Category Archives: CED in Calgary

Bridgeland Riverside Farmers Market Kicks Off June 23rd







With summer right around the corner, many seasonal Farmer’s Markets in Calgary are gearing up for a great year, and The Bridgeland Riverside Farmer’s Market (BRFM) is certainly no exception. Run by 10 resident volunteers, this local initiative will be making it’s 2016 debut on June 23rd at the Bridgeland-Riverside Hall (917 Centre Ave NE). This year BRFM has introduced extended hours – testament to the success of the 2015 season – and will now be running every Thursday from 3:30 – 7:30 until October 6th.

BRFM Family Fun








The 2015 season was the first year the BRFM had dedicated special events. These included a Launch Market in June, a County Market in August, a Fall Harvest to wrap up their season and a Holiday Event in November that ran for two days. They saw unbelievable success with all these events, especially with the Holiday Market which sold out of vendor spots entirely. This success has allowed them to continue with these fantastic community events, with the Launch Market, Bridgeland Bike Fest, and Fall Harvest all slated for 2016.










Being a community initiative, BRFM is dedicated to gathering feedback from clients in order to meet the needs of the community it serves and continually improve each year. Learning that the special events of 2015 were hugely popular and provided value to both vendors and market-goers, their plan is to not only continue them this season, but expand on them. One such improvement based on feedback is to have more free activities for children, after they were well received in 2015.  They also plan to build upon the inclusion of buskers and bands at every market, so local artists can share their music with the community.










With an underlying commitment to supporting local farmers, producers, and artisans, last year BRFM decided to tackle potential financial barriers that some community members faced, especially  newer business and youths. To address the issue of accessibility, BRFM launched a unique program that was aimed at ensuring the Market is a true community space. The program gives participants access to a table and tent, waiving the fee that vendors would normally pay to have access to a space in the market. Aspiring entrepreneurs and/or youths with small businesses can apply to have one of the “community tables” for one week, giving them valuable exposure and an immediate economic benefit that can help them grow their business. This year the Aspiring Entrepreneur Community Table initiative is being sponsored by Luke’s Drug Mart, Bridgeland Market, and has a partnership with Momentum.

With this continuous dedication to improvement, community-building, and growth, the summer of 2016 is sure to be a fantastic year for The Bridgeland Riverside Farmer’s Market. Join them any Thursday between June 23rd and October 6th from 3:30 – 7:30 for your fill of fresh produce, local music & art, and community connection in our beautiful city.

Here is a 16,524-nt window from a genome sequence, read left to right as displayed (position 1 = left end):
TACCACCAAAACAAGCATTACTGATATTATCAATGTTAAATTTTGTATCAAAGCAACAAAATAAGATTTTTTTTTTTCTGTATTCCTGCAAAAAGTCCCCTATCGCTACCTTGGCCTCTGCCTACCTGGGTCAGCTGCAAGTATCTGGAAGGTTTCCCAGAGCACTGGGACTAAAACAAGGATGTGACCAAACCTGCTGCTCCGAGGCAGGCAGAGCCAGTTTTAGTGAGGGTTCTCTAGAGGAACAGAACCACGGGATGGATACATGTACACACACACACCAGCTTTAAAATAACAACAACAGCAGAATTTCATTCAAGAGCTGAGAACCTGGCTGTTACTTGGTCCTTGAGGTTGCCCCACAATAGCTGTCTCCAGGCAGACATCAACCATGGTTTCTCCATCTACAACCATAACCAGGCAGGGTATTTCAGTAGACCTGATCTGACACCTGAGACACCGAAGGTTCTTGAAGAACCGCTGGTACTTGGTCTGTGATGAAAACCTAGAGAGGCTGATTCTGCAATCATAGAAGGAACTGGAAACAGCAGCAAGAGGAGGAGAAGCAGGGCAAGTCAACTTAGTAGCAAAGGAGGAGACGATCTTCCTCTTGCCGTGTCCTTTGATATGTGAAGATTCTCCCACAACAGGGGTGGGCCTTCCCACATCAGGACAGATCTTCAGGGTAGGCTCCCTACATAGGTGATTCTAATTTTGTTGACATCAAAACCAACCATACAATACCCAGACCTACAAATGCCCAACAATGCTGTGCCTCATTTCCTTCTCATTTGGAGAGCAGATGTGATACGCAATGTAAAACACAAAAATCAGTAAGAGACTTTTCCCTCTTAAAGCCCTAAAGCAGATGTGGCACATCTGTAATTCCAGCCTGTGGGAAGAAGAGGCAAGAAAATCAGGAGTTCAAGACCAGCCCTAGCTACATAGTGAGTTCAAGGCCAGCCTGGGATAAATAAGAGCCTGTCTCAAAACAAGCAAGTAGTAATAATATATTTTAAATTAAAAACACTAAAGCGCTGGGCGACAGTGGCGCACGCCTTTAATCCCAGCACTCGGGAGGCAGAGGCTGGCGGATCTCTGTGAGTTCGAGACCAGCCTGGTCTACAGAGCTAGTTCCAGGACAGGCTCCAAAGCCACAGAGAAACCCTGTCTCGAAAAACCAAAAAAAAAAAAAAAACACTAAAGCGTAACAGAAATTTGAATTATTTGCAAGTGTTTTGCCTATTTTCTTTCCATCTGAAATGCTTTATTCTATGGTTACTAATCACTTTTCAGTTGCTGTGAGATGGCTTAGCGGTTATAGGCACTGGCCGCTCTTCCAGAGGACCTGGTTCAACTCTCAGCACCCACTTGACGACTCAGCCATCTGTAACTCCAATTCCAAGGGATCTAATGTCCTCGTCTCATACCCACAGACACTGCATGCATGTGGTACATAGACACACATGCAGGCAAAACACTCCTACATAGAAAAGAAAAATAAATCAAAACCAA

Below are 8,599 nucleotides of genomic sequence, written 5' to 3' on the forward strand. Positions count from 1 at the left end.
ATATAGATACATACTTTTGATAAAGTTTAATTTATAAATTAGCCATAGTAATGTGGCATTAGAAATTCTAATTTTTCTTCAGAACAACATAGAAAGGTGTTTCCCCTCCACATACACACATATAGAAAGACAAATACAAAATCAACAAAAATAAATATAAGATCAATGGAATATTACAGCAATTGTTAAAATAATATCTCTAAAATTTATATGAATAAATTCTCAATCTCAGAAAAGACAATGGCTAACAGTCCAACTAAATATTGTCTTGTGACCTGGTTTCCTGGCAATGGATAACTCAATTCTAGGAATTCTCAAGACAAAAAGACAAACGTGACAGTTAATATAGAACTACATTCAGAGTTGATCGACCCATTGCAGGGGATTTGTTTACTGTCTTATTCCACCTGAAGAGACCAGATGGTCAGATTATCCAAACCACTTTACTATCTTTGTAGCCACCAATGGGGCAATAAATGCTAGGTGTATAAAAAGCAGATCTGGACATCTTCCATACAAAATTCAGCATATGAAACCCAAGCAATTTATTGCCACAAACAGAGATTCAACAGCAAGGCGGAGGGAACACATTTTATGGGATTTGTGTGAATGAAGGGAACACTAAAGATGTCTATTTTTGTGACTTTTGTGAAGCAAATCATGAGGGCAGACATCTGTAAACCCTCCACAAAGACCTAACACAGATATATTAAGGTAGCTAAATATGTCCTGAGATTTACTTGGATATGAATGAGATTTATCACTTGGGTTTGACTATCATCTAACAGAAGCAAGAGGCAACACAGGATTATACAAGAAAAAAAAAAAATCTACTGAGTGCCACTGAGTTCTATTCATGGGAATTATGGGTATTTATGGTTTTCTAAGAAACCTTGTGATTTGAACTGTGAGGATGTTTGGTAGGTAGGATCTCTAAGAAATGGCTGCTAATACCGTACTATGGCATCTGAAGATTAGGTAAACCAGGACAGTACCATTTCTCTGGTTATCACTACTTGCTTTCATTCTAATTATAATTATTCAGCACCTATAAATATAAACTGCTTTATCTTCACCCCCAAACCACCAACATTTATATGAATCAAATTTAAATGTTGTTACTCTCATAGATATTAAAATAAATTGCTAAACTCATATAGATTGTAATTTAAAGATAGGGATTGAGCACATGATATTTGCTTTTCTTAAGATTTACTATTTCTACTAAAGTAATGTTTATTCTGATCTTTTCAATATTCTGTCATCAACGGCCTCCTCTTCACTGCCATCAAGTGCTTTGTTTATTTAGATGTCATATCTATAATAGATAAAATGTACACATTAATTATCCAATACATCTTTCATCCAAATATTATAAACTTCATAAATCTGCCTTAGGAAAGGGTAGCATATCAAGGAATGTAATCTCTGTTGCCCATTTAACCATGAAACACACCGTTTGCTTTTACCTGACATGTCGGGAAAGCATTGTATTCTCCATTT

Take Action

– Mark your calendars for the June 23rd Launch Market (and for the Bridgeland Bike Fest August 11 & Fall Harvest on October 6th!)

– Have a small business? Sign up to be a vendor! Love making music? Sign up to be a busker!

– Check out BRFM on Facebook and learn about all the fantastic vendors lined up for the 2016 season.

– Follow BRFM on Twitter and Instagram for delicious updates.


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Alberta Community Energy Workshop

On February 16, 2016, over 80 community stakeholders came together in Calgary to discuss community-owned renewable energy (RE) at the Alberta Community Energy Workshop. Hosted by the Pembina InstituteCalgary Economic DevelopmentTREC, and People Power Planet, the aim of the workshop was to build excitement around community renewable energy, to foster connections between those in attendance, and to begin a letter campaign encouraging change at the policy level. Those attending the workshop showed the broad interest that Albertans have in Community RE – participants included academics from universities, individuals from non-profits, energy retailers, First Nations representatives, plus many politicians and civil servants from the provincial government.











The workshop identified three major barriers to community-owed RE development in Alberta: price stability, financing, and local capacity. Despite these barriers, renewable energy being driven and created by the community isn’t just a theory, it’s a practice with viable examples throughout our province. The town of Devon has taken a leadership role in its own energy production to combat the unstable costs of natural gas. By joining the forces of citizens, civil servants, and the provincial government, the town has undertaken a project that will see the installation of 48,000 solar panels. Through this renewable energy program, Devon has negotiated stable electricity prices for the next 30 years, with the added benefit of leaving a significantly smaller carbon footprint compared to their current natural gas and coal-based systems.











Vulcan is also leading the way by developing the Vulcan Solar Park, the first project of its kind in Canada. Situated on privately owned land, this project will have an enormous impact on energy in Alberta, with the ability to power over 8500 Alberta homes using clean energy. The benefits for Vulcan don’t stop with a lower carbon footprint or lower energy prices; there is also a focus on community-building and education. With a focus on keeping the The Solar Park aesthetically pleasing, it’s being developed into a functional park, with the solar modules including information about solar energy to help educate visitors. By combining the solar farm with a new community green space, those living in Vulcan will also benefit from increased capacity for tourism and community-building.